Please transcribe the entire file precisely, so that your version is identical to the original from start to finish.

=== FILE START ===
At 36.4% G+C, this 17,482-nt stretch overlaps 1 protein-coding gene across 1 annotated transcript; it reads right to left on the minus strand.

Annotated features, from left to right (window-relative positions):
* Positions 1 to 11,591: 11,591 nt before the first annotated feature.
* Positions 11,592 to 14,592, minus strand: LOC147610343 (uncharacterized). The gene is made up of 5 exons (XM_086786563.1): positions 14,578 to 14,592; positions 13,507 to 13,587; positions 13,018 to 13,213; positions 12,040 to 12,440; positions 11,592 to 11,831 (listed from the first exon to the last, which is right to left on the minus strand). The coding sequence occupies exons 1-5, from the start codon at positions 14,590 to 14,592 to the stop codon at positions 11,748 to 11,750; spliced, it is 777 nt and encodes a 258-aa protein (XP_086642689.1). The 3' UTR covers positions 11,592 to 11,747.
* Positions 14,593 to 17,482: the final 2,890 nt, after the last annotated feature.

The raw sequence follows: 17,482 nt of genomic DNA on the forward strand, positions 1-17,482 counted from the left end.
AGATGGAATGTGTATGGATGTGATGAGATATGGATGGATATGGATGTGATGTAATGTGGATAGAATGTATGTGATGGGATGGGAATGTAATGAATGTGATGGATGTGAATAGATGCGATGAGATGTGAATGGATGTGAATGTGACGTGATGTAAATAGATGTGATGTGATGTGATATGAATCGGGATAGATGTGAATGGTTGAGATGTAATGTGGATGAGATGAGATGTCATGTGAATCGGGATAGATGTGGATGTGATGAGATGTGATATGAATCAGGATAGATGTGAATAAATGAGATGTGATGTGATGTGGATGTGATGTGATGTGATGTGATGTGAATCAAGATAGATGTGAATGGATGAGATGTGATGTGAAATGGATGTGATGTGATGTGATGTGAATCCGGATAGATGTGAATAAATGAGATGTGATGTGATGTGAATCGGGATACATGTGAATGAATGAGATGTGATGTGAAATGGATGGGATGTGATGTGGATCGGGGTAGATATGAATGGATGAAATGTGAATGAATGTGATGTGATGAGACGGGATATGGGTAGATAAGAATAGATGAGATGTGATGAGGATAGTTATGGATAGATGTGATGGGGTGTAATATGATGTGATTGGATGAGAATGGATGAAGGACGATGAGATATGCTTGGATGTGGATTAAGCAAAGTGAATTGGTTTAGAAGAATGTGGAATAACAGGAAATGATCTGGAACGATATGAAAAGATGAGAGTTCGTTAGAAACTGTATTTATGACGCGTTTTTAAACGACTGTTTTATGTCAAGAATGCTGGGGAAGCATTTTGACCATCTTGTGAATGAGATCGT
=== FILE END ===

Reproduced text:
At 36.4% G+C, this 17,482-nt stretch overlaps 1 protein-coding gene across 1 annotated transcript; it reads right to left on the minus strand.

Annotated features, from left to right (window-relative positions):
* Positions 1 to 11,591: 11,591 nt before the first annotated feature.
* Positions 11,592 to 14,592, minus strand: LOC147610343 (uncharacterized). The gene is made up of 5 exons (XM_086786563.1): positions 14,578 to 14,592; positions 13,507 to 13,587; positions 13,018 to 13,213; positions 12,040 to 12,440; positions 11,592 to 11,831 (listed from the first exon to the last, which is right to left on the minus strand). The coding sequence occupies exons 1-5, from the start codon at positions 14,590 to 14,592 to the stop codon at positions 11,748 to 11,750; spliced, it is 777 nt and encodes a 258-aa protein (XP_086642689.1). The 3' UTR covers positions 11,592 to 11,747.
* Positions 14,593 to 17,482: the final 2,890 nt, after the last annotated feature.

The raw sequence follows: 17,482 nt of genomic DNA on the forward strand, positions 1-17,482 counted from the left end.
AGATGGAATGTGTATGGATGTGATGAGATATGGATGGATATGGATGTGATGTAATGTGGATAGAATGTATGTGATGGGATGGGAATGTAATGAATGTGATGGATGTGAATAGATGCGATGAGATGTGAATGGATGTGAATGTGACGTGATGTAAATAGATGTGATGTGATGTGATATGAATCGGGATAGATGTGAATGGTTGAGATGTAATGTGGATGAGATGAGATGTCATGTGAATCGGGATAGATGTGGATGTGATGAGATGTGATATGAATCAGGATAGATGTGAATAAATGAGATGTGATGTGATGTGGATGTGATGTGATGTGATGTGATGTGAATCAAGATAGATGTGAATGGATGAGATGTGATGTGAAATGGATGTGATGTGATGTGATGTGAATCCGGATAGATGTGAATAAATGAGATGTGATGTGATGTGAATCGGGATACATGTGAATGAATGAGATGTGATGTGAAATGGATGGGATGTGATGTGGATCGGGGTAGATATGAATGGATGAAATGTGAATGAATGTGATGTGATGAGACGGGATATGGGTAGATAAGAATAGATGAGATGTGATGAGGATAGTTATGGATAGATGTGATGGGGTGTAATATGATGTGATTGGATGAGAATGGATGAAGGACGATGAGATATGCTTGGATGTGGATTAAGCAAAGTGAATTGGTTTAGAAGAATGTGGAATAACAGGAAATGATCTGGAACGATATGAAAAGATGAGAGTTCGTTAGAAACTGTATTTATGACGCGTTTTTAAACGACTGTTTTATGTCAAGAATGCTGGGGAAGCATTTTGACCATCTTGTGAATGAGATCGT